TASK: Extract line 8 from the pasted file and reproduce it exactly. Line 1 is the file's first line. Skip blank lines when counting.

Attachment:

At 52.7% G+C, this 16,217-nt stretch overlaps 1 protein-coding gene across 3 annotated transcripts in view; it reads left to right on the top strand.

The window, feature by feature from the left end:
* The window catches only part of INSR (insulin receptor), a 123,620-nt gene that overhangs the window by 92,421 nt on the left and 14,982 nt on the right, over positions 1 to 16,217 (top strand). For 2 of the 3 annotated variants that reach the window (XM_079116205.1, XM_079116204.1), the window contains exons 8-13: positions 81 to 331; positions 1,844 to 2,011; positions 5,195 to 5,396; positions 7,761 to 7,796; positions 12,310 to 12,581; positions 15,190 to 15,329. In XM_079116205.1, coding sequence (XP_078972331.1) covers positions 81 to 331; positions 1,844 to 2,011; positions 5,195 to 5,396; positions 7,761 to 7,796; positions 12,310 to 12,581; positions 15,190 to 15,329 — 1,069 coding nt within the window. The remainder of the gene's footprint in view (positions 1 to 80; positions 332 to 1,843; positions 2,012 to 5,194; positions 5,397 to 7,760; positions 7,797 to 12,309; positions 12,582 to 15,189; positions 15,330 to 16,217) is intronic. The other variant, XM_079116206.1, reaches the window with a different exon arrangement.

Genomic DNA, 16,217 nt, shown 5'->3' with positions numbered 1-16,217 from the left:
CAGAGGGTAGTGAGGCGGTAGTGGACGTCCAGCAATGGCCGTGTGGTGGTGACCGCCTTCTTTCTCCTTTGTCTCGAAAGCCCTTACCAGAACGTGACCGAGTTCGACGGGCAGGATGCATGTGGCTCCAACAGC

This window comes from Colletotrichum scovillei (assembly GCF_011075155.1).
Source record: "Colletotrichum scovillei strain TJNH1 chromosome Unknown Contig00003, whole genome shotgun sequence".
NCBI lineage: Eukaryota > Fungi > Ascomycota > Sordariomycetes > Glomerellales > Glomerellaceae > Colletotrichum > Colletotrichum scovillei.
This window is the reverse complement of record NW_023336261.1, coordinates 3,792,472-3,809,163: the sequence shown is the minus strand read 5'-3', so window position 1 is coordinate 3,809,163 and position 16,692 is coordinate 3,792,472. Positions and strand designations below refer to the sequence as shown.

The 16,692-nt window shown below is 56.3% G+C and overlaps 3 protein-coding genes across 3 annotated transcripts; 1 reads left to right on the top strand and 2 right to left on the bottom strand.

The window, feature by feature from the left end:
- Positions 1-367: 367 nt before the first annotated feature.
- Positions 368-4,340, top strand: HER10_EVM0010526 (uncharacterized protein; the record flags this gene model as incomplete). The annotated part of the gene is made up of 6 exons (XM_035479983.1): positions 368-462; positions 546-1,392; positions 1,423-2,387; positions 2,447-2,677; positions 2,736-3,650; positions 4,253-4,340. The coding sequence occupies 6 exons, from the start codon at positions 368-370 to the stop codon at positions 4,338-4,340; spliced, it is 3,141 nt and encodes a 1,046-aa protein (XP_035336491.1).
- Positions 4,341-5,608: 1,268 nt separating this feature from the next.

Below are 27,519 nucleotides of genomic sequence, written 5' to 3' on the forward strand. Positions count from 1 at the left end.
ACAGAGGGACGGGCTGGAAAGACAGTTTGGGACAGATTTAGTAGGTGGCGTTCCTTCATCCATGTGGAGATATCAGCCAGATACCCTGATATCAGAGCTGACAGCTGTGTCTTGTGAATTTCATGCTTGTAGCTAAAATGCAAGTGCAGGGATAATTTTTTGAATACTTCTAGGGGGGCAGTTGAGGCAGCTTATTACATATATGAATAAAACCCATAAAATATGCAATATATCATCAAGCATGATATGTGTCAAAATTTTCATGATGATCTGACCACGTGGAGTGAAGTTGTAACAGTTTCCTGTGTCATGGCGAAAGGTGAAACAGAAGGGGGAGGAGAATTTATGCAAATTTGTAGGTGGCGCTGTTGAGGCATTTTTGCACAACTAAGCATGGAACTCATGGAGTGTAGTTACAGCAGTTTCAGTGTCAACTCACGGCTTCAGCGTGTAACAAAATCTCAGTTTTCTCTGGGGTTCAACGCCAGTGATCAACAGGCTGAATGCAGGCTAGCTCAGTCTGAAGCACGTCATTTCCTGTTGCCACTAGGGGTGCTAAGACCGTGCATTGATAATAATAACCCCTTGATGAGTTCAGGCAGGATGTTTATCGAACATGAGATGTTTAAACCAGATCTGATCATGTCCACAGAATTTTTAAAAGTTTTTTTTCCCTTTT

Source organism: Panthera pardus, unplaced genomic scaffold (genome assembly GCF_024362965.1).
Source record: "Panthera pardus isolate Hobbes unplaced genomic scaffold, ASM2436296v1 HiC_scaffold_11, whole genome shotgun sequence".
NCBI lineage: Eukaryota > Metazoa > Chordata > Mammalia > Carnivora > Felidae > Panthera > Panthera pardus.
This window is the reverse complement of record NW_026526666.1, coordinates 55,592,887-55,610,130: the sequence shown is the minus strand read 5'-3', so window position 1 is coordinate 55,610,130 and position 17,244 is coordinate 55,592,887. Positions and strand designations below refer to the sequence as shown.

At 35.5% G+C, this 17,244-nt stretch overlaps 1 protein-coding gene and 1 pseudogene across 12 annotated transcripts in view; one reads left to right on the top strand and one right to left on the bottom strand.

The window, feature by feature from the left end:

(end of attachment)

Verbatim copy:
NCBI lineage: Eukaryota > Fungi > Ascomycota > Sordariomycetes > Glomerellales > Glomerellaceae > Colletotrichum > Colletotrichum scovillei.